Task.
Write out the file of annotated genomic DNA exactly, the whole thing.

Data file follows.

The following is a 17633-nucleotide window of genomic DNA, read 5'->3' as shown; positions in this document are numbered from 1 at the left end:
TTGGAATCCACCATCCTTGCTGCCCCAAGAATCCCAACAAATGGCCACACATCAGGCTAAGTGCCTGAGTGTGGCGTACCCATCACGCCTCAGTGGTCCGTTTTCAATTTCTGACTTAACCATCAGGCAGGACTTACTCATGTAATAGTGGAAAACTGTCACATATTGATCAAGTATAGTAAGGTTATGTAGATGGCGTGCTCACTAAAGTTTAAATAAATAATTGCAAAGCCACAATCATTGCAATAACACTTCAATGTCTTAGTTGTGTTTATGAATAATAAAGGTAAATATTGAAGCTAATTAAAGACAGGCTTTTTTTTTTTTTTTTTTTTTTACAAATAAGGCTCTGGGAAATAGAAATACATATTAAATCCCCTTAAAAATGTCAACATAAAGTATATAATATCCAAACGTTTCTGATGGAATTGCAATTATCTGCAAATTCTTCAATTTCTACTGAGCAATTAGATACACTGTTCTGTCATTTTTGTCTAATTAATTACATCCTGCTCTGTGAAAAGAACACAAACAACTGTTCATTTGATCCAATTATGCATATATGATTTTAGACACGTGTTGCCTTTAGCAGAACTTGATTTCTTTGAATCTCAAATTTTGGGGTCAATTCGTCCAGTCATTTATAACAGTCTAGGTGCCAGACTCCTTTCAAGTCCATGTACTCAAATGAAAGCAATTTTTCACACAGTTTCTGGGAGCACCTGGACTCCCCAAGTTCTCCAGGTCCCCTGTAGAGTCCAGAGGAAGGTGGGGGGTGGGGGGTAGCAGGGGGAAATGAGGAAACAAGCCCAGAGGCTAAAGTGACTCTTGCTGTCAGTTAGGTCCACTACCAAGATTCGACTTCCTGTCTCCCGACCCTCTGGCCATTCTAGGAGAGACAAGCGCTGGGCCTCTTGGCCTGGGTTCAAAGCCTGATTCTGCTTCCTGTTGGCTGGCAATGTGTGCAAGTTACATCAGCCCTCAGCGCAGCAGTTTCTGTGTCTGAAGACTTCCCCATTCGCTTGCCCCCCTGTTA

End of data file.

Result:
The following is a 17633-nucleotide window of genomic DNA, read 5'->3' as shown; positions in this document are numbered from 1 at the left end:
TTGGAATCCACCATCCTTGCTGCCCCAAGAATCCCAACAAATGGCCACACATCAGGCTAAGTGCCTGAGTGTGGCGTACCCATCACGCCTCAGTGGTCCGTTTTCAATTTCTGACTTAACCATCAGGCAGGACTTACTCATGTAATAGTGGAAAACTGTCACATATTGATCAAGTATAGTAAGGTTATGTAGATGGCGTGCTCACTAAAGTTTAAATAAATAATTGCAAAGCCACAATCATTGCAATAACACTTCAATGTCTTAGTTGTGTTTATGAATAATAAAGGTAAATATTGAAGCTAATTAAAGACAGGCTTTTTTTTTTTTTTTTTTTTTTACAAATAAGGCTCTGGGAAATAGAAATACATATTAAATCCCCTTAAAAATGTCAACATAAAGTATATAATATCCAAACGTTTCTGATGGAATTGCAATTATCTGCAAATTCTTCAATTTCTACTGAGCAATTAGATACACTGTTCTGTCATTTTTGTCTAATTAATTACATCCTGCTCTGTGAAAAGAACACAAACAACTGTTCATTTGATCCAATTATGCATATATGATTTTAGACACGTGTTGCCTTTAGCAGAACTTGATTTCTTTGAATCTCAAATTTTGGGGTCAATTCGTCCAGTCATTTATAACAGTCTAGGTGCCAGACTCCTTTCAAGTCCATGTACTCAAATGAAAGCAATTTTTCACACAGTTTCTGGGAGCACCTGGACTCCCCAAGTTCTCCAGGTCCCCTGTAGAGTCCAGAGGAAGGTGGGGGGTGGGGGGTAGCAGGGGGAAATGAGGAAACAAGCCCAGAGGCTAAAGTGACTCTTGCTGTCAGTTAGGTCCACTACCAAGATTCGACTTCCTGTCTCCCGACCCTCTGGCCATTCTAGGAGAGACAAGCGCTGGGCCTCTTGGCCTGGGTTCAAAGCCTGATTCTGCTTCCTGTTGGCTGGCAATGTGTGCAAGTTACATCAGCCCTCAGCGCAGCAGTTTCTGTGTCTGAAGACTTCCCCATTCGCTTGCCCCCCTGTTA